Tuesday, March 22, 2016

Nostalgia Investment

The other day I spent some time going through and organizing my video game collection in alphabetical order just so I could get an idea as to what I have and what I'm wanting to get.  While looking through my catalog of games, I noticed that, for a "Next Gen" console, I own an awful lot of remakes/re-releases...at least 7 by my count.  I didn't dwell on it too much until I did the same for my 3DS and GameCube: I have several games that have released on a previous console that I know I paid for once before.  I sat and thought, "Damn, that's an awful lot of exposure to the same game!"  But it had me thinking; is it really worth the money to invest in nostalgia, or am I wasting my money?

Let me further elaborate: I hate purchasing games over and over again.  I feel that I'm being asked to buy the same product twice, normally with small improvements over the original release, and that I'm giving game companies money just because I enjoyed a game once (I'm looking at you, Nintendo...Ocarina of Time was a good game, but not, "Lets release it on 3 different consoles at $40" good.)  I'm very much against buying a game you already own on another console, UNLESS it's a complete and total remake (for example, the original PS One Resident Evil and the GameCube Resident Evil.)  I argue that, if you really enjoy a game, you should keep your console and a copy of the game(s) to avoid additional costs.  My concern is that I'm paying big money for little or no reward.

I also want to mention that I included any game that was a release, regardless of if I had purchased it before, just so I didn't have to argue with myself if it "truly" counted while figuring out if my money was worth the purchase.  I assumed that it would be a good chance to get an idea if the games I'm buying were worth the investment as well without having to go through the entire collection as well.  

I decided that I needed to review each title and find out if I got my money's worth out of the game.  To find out, I normally put a dollar amount to each hour of game play spent.  If the total turns out to be either at or above the cost of the game, then I have come out ahead...and if the opposite is true, then I'm at a loss.  So, I approach it with the mindset that 1 hour of game play is equal to $6...which means that a new release game that's $60 should give me a minimum of 10 hours  (that includes if I beat it once and decide to replay it.)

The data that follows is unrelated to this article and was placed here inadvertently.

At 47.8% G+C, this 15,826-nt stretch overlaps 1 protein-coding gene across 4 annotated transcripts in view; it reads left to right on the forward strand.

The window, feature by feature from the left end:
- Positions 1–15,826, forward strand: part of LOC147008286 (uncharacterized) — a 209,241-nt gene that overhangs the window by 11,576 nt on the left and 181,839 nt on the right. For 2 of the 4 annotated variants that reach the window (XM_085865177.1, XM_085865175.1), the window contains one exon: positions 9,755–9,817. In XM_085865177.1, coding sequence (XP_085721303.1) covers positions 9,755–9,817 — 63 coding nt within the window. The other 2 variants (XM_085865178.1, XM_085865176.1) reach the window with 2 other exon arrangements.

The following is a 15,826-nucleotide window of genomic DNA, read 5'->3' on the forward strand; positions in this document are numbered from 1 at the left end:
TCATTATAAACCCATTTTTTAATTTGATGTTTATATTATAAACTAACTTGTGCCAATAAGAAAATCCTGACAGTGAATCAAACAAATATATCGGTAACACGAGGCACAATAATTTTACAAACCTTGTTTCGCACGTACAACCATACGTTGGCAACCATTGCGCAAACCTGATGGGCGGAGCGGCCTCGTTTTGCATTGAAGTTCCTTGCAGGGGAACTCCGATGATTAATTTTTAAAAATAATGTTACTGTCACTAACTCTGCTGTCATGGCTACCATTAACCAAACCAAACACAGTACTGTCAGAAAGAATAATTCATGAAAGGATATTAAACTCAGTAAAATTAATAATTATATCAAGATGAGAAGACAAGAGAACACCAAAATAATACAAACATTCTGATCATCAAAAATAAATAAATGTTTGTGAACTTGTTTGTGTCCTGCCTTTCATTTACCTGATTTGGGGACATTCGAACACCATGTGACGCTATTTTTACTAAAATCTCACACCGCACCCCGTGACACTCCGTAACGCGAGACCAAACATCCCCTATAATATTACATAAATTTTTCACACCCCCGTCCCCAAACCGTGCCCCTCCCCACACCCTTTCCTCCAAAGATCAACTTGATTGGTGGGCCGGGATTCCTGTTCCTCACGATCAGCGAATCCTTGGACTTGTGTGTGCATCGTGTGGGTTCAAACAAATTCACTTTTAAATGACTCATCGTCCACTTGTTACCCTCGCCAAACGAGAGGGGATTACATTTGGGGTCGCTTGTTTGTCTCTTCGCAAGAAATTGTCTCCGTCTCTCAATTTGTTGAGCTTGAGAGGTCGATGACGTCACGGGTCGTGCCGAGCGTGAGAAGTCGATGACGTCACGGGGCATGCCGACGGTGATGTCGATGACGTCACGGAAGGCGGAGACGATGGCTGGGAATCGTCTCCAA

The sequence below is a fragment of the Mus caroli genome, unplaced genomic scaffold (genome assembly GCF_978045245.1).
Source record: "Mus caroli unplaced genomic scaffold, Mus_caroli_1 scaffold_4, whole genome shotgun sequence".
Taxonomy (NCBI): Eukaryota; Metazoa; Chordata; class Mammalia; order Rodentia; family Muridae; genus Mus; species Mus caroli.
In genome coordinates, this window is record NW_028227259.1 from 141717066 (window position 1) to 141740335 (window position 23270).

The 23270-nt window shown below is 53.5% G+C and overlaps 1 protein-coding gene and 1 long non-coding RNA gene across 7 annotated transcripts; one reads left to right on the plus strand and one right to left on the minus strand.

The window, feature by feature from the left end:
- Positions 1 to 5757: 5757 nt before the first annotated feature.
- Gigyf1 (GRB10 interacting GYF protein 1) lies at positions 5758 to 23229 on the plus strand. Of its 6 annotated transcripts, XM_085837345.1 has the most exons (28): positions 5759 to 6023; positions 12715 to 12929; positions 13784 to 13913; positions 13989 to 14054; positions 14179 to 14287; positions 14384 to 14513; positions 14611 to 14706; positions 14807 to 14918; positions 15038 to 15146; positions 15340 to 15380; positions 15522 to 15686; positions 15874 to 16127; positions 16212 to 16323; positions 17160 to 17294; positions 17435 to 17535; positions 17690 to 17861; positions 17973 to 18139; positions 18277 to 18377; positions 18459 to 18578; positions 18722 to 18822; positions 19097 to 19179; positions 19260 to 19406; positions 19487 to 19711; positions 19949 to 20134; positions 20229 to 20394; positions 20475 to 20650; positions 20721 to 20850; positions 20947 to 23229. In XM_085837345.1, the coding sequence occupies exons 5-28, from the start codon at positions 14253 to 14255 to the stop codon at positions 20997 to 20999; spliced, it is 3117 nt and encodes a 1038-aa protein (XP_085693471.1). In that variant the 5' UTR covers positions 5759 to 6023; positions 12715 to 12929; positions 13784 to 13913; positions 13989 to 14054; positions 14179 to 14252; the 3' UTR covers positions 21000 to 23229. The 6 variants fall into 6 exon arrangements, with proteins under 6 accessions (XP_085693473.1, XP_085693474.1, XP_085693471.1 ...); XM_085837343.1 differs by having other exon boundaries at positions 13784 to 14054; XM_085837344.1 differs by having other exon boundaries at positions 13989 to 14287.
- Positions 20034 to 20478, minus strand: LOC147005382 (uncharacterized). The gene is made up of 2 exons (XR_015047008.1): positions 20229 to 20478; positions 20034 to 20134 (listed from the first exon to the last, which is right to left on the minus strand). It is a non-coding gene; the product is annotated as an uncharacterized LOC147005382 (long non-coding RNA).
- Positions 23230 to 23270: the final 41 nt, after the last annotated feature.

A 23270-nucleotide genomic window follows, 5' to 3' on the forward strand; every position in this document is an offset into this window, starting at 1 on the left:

Surprisingly, I found that I'm not purely investing in nostalgia.  Out of the initial 7 games, I concluded that 5 of them were worth my investment.  Mind you, I picked them up at various prices, which range from $20-$60, but I was getting at least that much out of those 5, and, in some cases, a little bit more.  The other 2 were, unfortunately, not so worth it; they have been sitting in a binder since they were bought, which means they're basically space occupiers at this point.

What I did find that was surprising was that a game's cost affected this.  The 2 games that I haven't started (yet) were at cheap costs: one was $7, and the other was part of a "Buy 2 Get 1" promotion, so it was free since it was the cheapest of the 3.  I thought I'd move on to analyze my 3DS and GameCube collections, but that posed a bit of a problem.  The 3DS games I own are mostly digital and from the Virtual Store section, so most of my games cost between $3-$8.  The GameCube games weren't all store bought or paid for with cash; I have been trying to catch up on titles I missed the first time around, so I trade some of my other games for the games I'm missing via online bartering.

That's when it hit me: I have a Steam account!  I decided to do the same comparison with my games on there.  

After going through the same process with my Steam collection, I went through a total of 12 games that I previously owned on another console and found that the same was true as before; if I paid more for a classic, I would tend to invest more time than if I paid less.  Of the 12, only 3 were played enough to be worth the initial investment.  The other 9 were either played a total of 10-20 minutes or not at all.  

So, what did this mean for me?  Am I splurging too much on the same game(s)?  

I decided that, while I had games that haven't been played, overall I was getting more than what I paid for.  For my PS4 games, I invested enough time in the 5 games that it took care of the cost (and then some!) of the other 2.  The Steam games were barely noticeable from a financial standpoint...I bought most of them in collections for a $1-$7, so, if I put 1-2 hours in 1 game from the bundle, I got my money's worth.  

Most of the games I purchased were for consoles I either never owned or no longer have...in the case of the latter, I am guilty of being part of the "trade and save" cycle that most game stores pull you into.  I'll post another time how I feel about that, but I will say that I'm no longer sucked into that.  But I am glad that I have been making purchases that aren't going to waste.  

I'm happy that the games I either enjoyed or may have missed out on the first time are available to this day to enjoy.  There are some games, like Super Mario World, that I'll always enjoy spending time going through over and over again.  I lament that there is focus on only a few franchises, however, and would like to see some other previously released games get a remake or re-release.  Can we get another Eternal Darkness or Jet Force Gemini perhaps?

I'm glad that my concern has been diminished...though, I should complete my back log of games before the next holiday season hits!  

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